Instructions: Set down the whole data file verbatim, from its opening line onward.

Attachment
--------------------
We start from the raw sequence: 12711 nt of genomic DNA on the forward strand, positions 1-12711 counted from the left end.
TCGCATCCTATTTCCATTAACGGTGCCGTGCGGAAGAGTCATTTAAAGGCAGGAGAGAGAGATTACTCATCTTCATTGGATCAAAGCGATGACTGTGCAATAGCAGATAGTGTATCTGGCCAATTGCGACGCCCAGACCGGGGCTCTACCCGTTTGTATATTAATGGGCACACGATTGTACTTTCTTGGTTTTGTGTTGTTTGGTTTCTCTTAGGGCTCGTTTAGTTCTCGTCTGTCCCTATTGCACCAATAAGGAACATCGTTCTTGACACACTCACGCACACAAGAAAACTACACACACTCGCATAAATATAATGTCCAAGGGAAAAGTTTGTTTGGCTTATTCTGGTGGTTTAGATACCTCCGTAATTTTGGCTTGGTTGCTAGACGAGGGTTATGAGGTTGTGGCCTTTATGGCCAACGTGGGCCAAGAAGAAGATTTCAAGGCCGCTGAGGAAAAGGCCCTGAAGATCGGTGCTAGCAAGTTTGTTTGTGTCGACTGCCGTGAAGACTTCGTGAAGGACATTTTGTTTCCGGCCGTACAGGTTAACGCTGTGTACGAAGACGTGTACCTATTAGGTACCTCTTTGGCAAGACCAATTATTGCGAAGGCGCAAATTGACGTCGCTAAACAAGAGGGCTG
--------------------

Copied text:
We start from the raw sequence: 12711 nt of genomic DNA on the forward strand, positions 1-12711 counted from the left end.
TCGCATCCTATTTCCATTAACGGTGCCGTGCGGAAGAGTCATTTAAAGGCAGGAGAGAGAGATTACTCATCTTCATTGGATCAAAGCGATGACTGTGCAATAGCAGATAGTGTATCTGGCCAATTGCGACGCCCAGACCGGGGCTCTACCCGTTTGTATATTAATGGGCACACGATTGTACTTTCTTGGTTTTGTGTTGTTTGGTTTCTCTTAGGGCTCGTTTAGTTCTCGTCTGTCCCTATTGCACCAATAAGGAACATCGTTCTTGACACACTCACGCACACAAGAAAACTACACACACTCGCATAAATATAATGTCCAAGGGAAAAGTTTGTTTGGCTTATTCTGGTGGTTTAGATACCTCCGTAATTTTGGCTTGGTTGCTAGACGAGGGTTATGAGGTTGTGGCCTTTATGGCCAACGTGGGCCAAGAAGAAGATTTCAAGGCCGCTGAGGAAAAGGCCCTGAAGATCGGTGCTAGCAAGTTTGTTTGTGTCGACTGCCGTGAAGACTTCGTGAAGGACATTTTGTTTCCGGCCGTACAGGTTAACGCTGTGTACGAAGACGTGTACCTATTAGGTACCTCTTTGGCAAGACCAATTATTGCGAAGGCGCAAATTGACGTCGCTAAACAAGAGGGCTG